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of thirty years ago thought "peaceful persuasion. peaceful persuasion" was included in " obtaining or communicating information." The Courts, applying their ordinary principle as to the construction of statutes,1 have decided this is not so. The experience of thirty years since has shown that intimidation results from picketing" under whatever name it is included.

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Our witnesses are unanimous against any extension of “picketing" by allowing" peaceful persuasion; " some of them think that " obtaining or communicating information" might be left if the members so attending were limited to two or three, but the great majority think picketing should be abolished altogether, and to do this I recommend that the proviso only of Section 7 of the Conspiracy, etc., Act, 1875, be repealed so that wrongfully and without legal authority watching and besetting the house, etc., of another with a view to compel him to do or abstain from doing any act which he has a legal right to do or abstain from doing may no longer be lawful, and this is the proposal which Sir Godfrey Lushington, also, recommends in his Report.

I am satisfied that the law, as at present declared, with this amendment would ensure sufficient protection both to employers and employed.

I have carefully considered the question of substituting the new Sub-section recommended in Recommendation (8) of the Majority Report, viz.:

Acts in such a manner as to cause a reasonable apprehension in the mind of any person that violence will be used to him or his family, or damage be done to his property.

It appears to me that, in effect, it comes to much the same thing as Sub-section (1) of Section 7 of the Conspiracy and Protection of Property Act, 1875, which it proposes to repeal, which is as follows:

Uses violence to or intimidates such other person or his wife or children, or injures his property.

1 See Maxwell on

Interpretation of Statutes," 3rd Edition, p. 38: "It is unquestionably a rule that what may be called the Parliamentary history of an enactment is not admissible to explain its meaning. Its language can only be regarded as the language of the three estates of the Realm, and the meaning attached to it by its framers, or by individual members of one of those estates, cannot control the construction of it."

It appears to make a new criminal offence "causing a reasonable apprehension in the mind of any person "in place of an existing criminal offence of "intimidation." But the new subsection is not only to take the place of that just quoted (Sub-section 1), but is also in substitution for the existing provision making "watching and besetting" a man's house a criminal offence.

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Even if the proposal were limited to the repeal only of Subsection (1) I should not be prepared to accept it in substitution for the reasons stated hereafter. As a substitution for the watching and besetting" provisions at present existing, it seems to me entirely inadequate. It might have been at least a more adequate attempt to provide a like protection to that existing already if the words "or acts in combination with others so as to create a nuisance" had been added. My colleagues who have signed the Majority Report, in the course of their argument in Article 48 in support of Recommendation (8), remark that:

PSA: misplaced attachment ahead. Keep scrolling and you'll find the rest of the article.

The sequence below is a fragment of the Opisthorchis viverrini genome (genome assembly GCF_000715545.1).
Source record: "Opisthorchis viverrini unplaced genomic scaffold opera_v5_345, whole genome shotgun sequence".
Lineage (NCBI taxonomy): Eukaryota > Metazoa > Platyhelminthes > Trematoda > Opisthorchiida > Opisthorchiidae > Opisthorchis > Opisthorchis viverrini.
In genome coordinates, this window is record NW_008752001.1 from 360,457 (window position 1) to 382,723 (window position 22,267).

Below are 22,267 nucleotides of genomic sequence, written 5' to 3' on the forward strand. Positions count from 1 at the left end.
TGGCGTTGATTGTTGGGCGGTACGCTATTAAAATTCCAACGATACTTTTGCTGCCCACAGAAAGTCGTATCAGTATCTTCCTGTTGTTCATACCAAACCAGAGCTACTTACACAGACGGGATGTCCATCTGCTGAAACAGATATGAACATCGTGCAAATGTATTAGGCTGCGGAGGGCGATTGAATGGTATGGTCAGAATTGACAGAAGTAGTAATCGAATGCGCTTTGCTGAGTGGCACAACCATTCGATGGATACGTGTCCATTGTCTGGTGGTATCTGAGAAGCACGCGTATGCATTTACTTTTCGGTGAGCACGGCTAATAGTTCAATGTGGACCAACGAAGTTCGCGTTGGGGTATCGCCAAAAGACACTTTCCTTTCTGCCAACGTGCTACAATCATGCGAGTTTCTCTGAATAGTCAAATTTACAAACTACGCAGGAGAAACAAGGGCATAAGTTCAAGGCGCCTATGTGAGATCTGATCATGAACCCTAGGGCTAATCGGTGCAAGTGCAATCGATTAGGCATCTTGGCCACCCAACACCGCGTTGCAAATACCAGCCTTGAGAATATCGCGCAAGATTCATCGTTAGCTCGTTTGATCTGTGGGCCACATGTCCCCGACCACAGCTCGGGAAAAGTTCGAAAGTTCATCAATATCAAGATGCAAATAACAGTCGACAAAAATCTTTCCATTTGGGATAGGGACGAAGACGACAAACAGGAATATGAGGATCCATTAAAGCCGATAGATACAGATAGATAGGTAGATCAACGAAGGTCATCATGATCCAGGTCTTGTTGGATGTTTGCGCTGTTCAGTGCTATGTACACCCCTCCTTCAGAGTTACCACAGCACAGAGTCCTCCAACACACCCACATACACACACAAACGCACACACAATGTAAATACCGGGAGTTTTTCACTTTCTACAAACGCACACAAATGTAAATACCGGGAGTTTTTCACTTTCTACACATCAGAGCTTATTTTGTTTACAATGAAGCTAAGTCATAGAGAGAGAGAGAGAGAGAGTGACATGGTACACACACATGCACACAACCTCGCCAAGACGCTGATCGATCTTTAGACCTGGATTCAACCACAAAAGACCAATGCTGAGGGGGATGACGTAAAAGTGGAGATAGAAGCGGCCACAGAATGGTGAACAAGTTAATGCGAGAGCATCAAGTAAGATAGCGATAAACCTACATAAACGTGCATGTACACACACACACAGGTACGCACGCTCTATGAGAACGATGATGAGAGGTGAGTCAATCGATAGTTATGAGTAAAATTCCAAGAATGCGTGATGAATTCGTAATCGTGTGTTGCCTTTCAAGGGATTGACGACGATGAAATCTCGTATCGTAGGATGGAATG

It must be remembered that if picketing amounts to a nuisance, it can be restrained, by injunction, and that a Trade Union which authorizes the nuisance can be made liable to a civil action.

Mr. Askwith, however, in his evidence pointed out that one of the objects of the Legislature was to substitute a provision which could be enforced summarily in the place of legal proceedings which could only be enforced by an extremely difficult and expensive process, i.e., by an action at law claiming an injunction and damages for any loss. Proceedings to abate a nuisance and an injunction would, in practice, be perfectly useless, because the strikers could put on separate men each time, which would mean that the injured party would have to bring, possibly, hundreds of actions in order to abate the nuisance. Even with the addition "or acts in combination with others so as to create a nuisance" I could not have accepted the new sub-section as a desirable substitution. I am not as acquainted with the law as my colleagues who have signed the Majority Report, but I do foresee, as a layman, that the Courts would be certain to be approached by one side or the other in order to obtain decisions as to the meaning and

interpretation of the words used in the new sub-section, whereas under the decision of the Court of Appeal in "Lyons v. Wilkins,” the employers are satisfied both in law and practice, and the Trade Unions of workmen, by their failing to appeal against it, appear to be satisfied that it is good law, however much they object to it in practice.

If the result of the substituted sub-section is in law to weaken the protection against intimidation which at present exists for employers and employed I am against it; if on the other hand, I am wrong as to the legal effect, and the result in law is merely by another method to achieve an equal protection to that now afforded, I must still prefer the present declaration of the law which has been accepted by both sides, whereas the new enactment would lead to new litigation and consequent great expense.

Recommendation IX. of the Majority Report.

(9)“ That an Act should be passed to enact to the effect that an agreement or combination by two or more persons to do or procure to be done any act in contemplation or furtherance of a trade dispute shall not be the ground of a civil action, unless the agreement or combination is indictable as a conspiracy notwithstanding the terms of the Conspiracy and Protection of Property Act, 1875."